Now I did have other horses in the barn that never picked up the habit. However I have no idea what their genetic make up was.
So I believe that a horse can learn or copy another horse.
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Last edited by Clayton Taffy; 04-18-2013 at 12:44 PM.
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post #28 of 31 Old 04-18-2013, 12:59 PM
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I have to agree with taffy.

We had a large TB/draft cross and a paint in a paddock together. Neither were ever cribbers. Then we put in a QH who was a pretty intense cribbed. Sure enough the cross picked up the habit and now wears a cribbing collar. The paint started chewing wood and pulling buckets.Thankfully I don't think he figured it out.

Fast forward a few years and the same cribber is now out with a young QH mare and an older appy. Guess who started this time? The QH mare, at the tender age of 3.

There was NO diet change. All were fed high quality hay and grain (not over fed either). They are all turned out 24/7, barring we aren't getting a hurricane or blizzard. Nothing changed except for the addition of the cribber.

Will a cribber teach every single horse every time, probably not. But I certainly wouldn't want my non cribbing horse in there with a cribber. It's just not something I'm willing to risk.
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post #29 of 31 Old 04-18-2013, 02:11 PM
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And I've already shared my personal experience with a horse picking up cribbing-like habbits from a cribber. The other 2 horses showed no interest in it, but that one 4 year old sure tried immitating him on various materials as well and its highly suspicious his behavior went away within weeks of that one heavy cribber left my property.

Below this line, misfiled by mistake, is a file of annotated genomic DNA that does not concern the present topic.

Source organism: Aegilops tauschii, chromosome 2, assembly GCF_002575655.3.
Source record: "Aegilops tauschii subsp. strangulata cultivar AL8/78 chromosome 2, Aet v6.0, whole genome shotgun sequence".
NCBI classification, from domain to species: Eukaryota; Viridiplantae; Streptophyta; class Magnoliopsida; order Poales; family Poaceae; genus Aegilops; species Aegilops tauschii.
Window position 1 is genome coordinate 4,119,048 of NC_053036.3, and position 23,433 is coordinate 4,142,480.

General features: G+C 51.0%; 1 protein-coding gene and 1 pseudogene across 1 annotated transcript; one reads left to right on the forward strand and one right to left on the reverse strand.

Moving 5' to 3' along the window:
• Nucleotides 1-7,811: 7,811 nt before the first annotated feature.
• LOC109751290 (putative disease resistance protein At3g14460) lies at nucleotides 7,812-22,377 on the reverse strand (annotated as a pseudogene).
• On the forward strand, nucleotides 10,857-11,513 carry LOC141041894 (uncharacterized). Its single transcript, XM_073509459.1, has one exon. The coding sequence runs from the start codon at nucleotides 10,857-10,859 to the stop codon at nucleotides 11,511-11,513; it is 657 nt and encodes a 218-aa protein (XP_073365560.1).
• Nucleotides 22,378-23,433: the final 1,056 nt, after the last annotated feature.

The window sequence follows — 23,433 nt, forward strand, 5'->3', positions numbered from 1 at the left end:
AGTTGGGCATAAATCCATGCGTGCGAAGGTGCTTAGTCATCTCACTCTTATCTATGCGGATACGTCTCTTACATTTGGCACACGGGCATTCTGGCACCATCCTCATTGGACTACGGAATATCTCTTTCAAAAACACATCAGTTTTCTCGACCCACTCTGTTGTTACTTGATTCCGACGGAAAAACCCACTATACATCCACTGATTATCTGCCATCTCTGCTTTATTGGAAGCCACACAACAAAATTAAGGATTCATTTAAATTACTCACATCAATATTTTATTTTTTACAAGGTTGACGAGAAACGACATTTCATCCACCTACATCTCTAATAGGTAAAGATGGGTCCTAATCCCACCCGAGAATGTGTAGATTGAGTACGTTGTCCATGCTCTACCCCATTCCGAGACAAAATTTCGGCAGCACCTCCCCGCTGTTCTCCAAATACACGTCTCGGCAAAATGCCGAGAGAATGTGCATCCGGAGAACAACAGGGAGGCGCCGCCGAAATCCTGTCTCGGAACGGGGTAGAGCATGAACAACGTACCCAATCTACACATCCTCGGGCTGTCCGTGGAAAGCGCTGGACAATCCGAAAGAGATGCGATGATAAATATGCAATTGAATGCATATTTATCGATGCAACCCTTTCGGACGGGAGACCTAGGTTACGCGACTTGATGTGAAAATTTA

It was enough to make me believe that some horses may pick it up from another cribber that they live with and see. All horses? Not at all, but what if a horse has a genetic disposition for cribbing like it is suggested by some - would that not possibly put that horse at higher risk of starting cribbing when exposed to another cribber?

All I pay my psychiatrist is cost of feed and hay, and he'll listen to me any day!

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post #30 of 31 Old 04-20-2013, 09:30 PM
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I agree with Cat, SlideStop, and Taffy. I've worked at a lesson barn where horses came and went all the time. They have horses that had been on the farm since their birth and for some reason most developed the habit of cribbing. These horses have been given THE best care and there would be no medical reason to develop the habit. I believe they saw another horse do it and learned. At my current barn, a horse windsucks and the mare's owner said she knows her mare learned it from a previous pasturemate.

I own a cribber. He is an OTTB and has ulcers. I purchased him a little over a month and half ago, so I am still learning his personality and working him through this habit. He cribbed when you gave him a treat, rode him, and he cribbed after each meal. We started treating his ulcers but the habit didn't go away, so I'm thinking its a permanent thing. Although, I've added TractGard to his SmartPak and we are waiting to see if it works. He currently wears the Miracle Collar and it has helped! He no longer hangs around the barn so he has quick access to crib. He goes all the way out with herd and spends all day grazing.

Last edited by Second Chance Sporthorses; 04-20-2013 at 09:33 PM.